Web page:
Archive

December 24th

What’s the Matter With Iowa?

    One of the great things about the American political system is the amount of time it gives us to think about corn.

    Oh, sure, there’s national security and taxes, but you’d be talking about them even if we were living in a monarchy. Corn only comes up in the weeks immediately before the Iowa caucuses. The issue is our federal ethanol program, which requires gasoline to be laced with biofuel, usually corn-based.

    Quick quiz: How do you personally feel about ethanol?

    A) If it’s good for the farmers, it’s good for the country.

    B) Look, I’ve already got the trade pact and Glass-Steagall on my plate. There’s a limit.

    C) How come the corn growers get all the fun? Why can’t we have the first voting in my state so I get some attention for a change?

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For Many, Faith Comes at a High Price

    As we celebrate the holidays, let’s remember that this is one of those savage epochs when some families must choose between their faith and their lives. It is an echo of when Nero burned Christians alive, or when self-described Christians unleashed pogroms against Jews.

    Partly because of allergies about religion, the international response has been utterly ineffective. Liberals are sometimes reluctant to champion Christians who are persecuted for their faith. And conservatives are too quick to champion only Christians, neglecting other religious minorities — such as the Yazidis — who suffer even worse fates. One result of this “God gulf” is that the Western response to atrocities against religious oppression is pathetically inadequate.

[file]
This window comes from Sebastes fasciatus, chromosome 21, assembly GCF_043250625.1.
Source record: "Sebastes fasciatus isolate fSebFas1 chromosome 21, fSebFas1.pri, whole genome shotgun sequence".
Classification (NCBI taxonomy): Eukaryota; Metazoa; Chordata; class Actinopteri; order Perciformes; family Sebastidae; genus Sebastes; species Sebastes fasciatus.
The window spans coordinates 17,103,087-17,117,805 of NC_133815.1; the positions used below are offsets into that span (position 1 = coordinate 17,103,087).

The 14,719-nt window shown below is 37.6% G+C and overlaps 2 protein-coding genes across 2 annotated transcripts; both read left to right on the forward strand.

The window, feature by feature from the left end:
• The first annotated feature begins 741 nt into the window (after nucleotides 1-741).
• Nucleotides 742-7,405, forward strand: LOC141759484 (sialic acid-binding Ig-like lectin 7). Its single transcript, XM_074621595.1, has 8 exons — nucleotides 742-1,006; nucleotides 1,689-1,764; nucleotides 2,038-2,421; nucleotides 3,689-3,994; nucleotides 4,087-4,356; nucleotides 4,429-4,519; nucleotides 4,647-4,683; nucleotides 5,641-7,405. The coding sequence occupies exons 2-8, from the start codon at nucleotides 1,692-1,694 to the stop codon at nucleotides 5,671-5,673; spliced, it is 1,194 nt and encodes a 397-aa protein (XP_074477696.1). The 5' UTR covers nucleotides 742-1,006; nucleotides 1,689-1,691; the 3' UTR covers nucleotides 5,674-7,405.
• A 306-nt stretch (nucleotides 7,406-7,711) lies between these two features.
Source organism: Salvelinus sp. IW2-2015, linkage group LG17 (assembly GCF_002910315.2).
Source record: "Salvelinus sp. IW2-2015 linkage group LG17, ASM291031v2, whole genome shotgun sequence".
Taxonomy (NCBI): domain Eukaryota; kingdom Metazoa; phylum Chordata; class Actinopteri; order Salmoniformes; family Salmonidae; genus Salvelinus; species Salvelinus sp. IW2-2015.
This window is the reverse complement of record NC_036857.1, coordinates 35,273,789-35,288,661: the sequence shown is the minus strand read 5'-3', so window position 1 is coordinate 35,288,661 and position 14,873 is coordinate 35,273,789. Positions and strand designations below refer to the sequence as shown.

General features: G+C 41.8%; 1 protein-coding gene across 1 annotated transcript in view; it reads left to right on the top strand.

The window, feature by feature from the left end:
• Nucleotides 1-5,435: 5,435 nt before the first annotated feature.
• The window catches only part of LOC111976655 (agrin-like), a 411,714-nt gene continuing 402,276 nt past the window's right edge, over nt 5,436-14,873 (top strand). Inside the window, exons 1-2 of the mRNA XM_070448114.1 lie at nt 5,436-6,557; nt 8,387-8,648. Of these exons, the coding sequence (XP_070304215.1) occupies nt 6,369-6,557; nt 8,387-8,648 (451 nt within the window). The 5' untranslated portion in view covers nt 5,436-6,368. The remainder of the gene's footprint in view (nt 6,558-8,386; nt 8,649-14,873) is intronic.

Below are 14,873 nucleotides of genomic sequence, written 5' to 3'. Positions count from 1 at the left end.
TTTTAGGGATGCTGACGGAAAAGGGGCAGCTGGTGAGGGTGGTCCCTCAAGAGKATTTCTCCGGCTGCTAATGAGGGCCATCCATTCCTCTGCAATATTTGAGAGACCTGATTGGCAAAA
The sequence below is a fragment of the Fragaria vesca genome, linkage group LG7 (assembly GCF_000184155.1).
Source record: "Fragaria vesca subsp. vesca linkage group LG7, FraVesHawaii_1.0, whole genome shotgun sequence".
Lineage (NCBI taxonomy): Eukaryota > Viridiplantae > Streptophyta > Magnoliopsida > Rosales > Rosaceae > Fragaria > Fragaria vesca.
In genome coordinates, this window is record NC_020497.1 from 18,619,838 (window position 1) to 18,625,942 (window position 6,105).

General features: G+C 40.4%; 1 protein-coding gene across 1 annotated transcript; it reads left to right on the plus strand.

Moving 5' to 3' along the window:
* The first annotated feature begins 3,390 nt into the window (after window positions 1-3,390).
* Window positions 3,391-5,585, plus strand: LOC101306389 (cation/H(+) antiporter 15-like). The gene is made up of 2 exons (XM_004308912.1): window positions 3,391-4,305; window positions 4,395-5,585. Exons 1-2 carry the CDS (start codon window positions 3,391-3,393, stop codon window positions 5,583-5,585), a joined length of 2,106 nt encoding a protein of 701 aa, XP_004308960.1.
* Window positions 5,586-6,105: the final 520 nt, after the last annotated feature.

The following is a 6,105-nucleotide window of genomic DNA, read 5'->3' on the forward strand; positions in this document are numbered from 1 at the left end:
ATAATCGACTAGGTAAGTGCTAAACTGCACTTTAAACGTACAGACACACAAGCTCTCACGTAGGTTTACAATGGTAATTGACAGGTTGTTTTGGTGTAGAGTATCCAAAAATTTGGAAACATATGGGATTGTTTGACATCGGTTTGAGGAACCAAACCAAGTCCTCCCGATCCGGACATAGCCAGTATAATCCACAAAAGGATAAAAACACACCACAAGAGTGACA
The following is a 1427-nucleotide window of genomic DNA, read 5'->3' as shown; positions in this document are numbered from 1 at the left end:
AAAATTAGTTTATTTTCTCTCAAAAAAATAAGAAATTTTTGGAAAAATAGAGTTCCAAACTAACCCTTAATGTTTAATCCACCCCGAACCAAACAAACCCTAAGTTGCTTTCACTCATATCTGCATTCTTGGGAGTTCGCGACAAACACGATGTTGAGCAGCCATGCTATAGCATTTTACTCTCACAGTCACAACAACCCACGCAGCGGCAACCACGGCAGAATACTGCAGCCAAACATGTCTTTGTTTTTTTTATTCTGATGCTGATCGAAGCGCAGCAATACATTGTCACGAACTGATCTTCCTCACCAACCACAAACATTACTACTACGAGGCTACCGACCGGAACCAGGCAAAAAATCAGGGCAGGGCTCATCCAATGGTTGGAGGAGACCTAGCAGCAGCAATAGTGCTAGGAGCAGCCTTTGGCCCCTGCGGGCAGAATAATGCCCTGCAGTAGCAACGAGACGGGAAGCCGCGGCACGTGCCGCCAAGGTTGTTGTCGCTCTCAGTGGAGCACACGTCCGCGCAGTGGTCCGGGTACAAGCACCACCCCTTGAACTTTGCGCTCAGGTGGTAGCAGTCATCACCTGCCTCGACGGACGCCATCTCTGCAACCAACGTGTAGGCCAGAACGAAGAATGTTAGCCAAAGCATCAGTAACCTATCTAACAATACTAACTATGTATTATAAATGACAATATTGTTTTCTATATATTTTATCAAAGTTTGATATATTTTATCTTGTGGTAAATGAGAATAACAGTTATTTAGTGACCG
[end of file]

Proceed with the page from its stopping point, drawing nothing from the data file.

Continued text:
The Islamic State in October released a video that is a stomach-wrenching glimpse of the worst kind of religious repression. Three Syrian Christian men, one a doctor, are made to kneel in the desert in orange jumpsuits and state their religion. Behind each is an executioner who then uses a handgun to fire a bullet into the back of each Christian’s head.

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Being Smart About Your Child’s Brain

    Probably no one tracks concussions among young athletes in the United States more closely than Dawn Comstock, and in many ways, she’s encouraged by what she sees.

    It’s now less common for a player whose head has collided violently with a ball, a wall, the ground or another player to return to competition right away. It’s now more common for him or her to get medical attention.